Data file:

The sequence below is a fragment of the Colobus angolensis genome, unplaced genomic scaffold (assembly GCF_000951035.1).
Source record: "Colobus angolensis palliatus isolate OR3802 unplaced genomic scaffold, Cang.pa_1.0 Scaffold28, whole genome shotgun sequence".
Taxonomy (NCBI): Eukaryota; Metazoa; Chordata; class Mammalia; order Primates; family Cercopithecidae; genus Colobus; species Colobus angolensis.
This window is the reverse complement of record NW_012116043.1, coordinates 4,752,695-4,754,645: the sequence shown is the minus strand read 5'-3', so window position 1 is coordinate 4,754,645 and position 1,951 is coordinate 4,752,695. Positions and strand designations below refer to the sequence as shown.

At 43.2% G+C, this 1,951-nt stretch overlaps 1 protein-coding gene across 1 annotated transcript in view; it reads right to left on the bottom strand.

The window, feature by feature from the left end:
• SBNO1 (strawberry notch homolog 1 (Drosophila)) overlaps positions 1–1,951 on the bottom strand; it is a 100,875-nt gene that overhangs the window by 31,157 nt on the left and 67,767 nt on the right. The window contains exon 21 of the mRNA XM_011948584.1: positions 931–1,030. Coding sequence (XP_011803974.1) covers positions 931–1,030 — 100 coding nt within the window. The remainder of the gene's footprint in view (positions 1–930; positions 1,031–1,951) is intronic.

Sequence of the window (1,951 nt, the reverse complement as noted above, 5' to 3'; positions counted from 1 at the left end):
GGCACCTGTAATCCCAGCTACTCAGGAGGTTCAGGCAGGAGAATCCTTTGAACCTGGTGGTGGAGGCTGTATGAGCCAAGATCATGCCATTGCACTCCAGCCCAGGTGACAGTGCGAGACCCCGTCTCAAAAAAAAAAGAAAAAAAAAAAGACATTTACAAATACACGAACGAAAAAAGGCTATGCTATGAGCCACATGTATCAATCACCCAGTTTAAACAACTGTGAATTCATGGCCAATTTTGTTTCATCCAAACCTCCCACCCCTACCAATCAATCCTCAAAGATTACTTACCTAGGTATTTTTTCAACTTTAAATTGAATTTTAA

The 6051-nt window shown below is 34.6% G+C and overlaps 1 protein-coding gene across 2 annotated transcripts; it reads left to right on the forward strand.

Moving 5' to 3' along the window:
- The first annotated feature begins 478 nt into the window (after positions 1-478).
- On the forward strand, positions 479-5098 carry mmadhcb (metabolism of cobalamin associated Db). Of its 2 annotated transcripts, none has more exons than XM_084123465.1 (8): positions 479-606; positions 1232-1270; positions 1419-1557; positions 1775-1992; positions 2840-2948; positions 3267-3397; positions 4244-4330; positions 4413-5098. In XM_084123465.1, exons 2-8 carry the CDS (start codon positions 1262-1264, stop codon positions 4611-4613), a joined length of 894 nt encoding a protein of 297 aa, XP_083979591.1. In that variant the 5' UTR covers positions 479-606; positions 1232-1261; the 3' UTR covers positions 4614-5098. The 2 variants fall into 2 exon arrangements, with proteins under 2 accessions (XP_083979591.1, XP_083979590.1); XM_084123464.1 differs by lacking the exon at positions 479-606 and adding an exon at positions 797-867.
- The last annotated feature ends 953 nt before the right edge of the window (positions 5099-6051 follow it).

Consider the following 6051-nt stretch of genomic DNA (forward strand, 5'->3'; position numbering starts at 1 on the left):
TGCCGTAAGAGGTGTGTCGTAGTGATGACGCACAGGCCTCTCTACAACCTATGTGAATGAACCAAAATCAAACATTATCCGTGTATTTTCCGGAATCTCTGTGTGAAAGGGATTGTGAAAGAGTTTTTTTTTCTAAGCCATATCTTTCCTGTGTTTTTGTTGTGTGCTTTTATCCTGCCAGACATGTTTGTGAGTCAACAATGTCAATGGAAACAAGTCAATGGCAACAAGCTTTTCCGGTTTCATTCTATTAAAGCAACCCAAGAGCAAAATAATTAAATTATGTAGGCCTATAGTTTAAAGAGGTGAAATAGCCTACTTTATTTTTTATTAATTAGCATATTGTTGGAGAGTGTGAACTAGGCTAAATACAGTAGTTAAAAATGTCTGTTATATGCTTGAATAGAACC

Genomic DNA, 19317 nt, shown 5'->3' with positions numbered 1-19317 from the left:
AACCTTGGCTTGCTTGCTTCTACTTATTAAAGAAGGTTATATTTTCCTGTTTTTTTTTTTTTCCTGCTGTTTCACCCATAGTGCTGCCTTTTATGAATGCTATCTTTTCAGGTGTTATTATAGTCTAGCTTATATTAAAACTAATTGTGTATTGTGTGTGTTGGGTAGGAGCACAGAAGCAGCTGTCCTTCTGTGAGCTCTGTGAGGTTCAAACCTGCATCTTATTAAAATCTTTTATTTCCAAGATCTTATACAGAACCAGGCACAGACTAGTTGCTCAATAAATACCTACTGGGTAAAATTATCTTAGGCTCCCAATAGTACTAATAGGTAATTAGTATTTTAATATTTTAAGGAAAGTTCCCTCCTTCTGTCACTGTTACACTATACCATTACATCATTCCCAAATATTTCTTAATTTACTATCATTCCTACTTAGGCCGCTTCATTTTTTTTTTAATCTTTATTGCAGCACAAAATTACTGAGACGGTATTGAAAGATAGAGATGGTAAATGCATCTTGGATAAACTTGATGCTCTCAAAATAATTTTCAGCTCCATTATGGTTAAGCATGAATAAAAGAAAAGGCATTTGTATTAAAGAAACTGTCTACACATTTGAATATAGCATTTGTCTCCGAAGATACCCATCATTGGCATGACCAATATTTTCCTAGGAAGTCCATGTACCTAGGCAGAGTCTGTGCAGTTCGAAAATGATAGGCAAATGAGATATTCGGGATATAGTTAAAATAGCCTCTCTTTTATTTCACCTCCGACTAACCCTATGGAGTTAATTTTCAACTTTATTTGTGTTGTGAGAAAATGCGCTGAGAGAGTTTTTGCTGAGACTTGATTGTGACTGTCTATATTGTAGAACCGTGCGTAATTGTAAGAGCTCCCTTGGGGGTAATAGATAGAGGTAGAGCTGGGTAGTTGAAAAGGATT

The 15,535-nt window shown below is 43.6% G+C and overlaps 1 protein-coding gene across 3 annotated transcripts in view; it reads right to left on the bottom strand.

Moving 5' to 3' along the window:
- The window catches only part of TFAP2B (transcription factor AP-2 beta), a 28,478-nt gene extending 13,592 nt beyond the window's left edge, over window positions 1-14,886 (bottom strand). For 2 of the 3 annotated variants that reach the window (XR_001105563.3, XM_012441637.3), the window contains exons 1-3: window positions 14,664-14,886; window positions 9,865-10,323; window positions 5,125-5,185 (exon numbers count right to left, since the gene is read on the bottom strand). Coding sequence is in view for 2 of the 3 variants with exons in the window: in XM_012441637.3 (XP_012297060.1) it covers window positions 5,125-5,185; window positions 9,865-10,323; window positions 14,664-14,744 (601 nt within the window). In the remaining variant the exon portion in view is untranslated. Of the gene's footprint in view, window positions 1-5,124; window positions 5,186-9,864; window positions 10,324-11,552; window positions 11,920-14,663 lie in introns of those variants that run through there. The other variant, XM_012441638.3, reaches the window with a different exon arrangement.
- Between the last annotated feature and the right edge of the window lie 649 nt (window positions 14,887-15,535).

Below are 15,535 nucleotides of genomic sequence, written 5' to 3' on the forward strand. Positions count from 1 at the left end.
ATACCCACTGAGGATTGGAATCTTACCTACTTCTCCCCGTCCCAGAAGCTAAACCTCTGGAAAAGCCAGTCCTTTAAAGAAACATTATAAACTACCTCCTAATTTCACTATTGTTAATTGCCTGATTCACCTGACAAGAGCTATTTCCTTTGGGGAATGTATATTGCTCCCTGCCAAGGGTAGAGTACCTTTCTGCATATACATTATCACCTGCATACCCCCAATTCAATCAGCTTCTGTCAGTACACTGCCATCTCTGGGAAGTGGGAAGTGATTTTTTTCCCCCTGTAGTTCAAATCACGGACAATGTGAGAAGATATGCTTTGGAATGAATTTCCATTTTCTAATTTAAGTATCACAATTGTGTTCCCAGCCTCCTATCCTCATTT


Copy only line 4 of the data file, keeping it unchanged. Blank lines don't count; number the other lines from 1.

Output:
This window is the reverse complement of record NW_012116043.1, coordinates 4,752,695-4,754,645: the sequence shown is the minus strand read 5'-3', so window position 1 is coordinate 4,754,645 and position 1,951 is coordinate 4,752,695. Positions and strand designations below refer to the sequence as shown.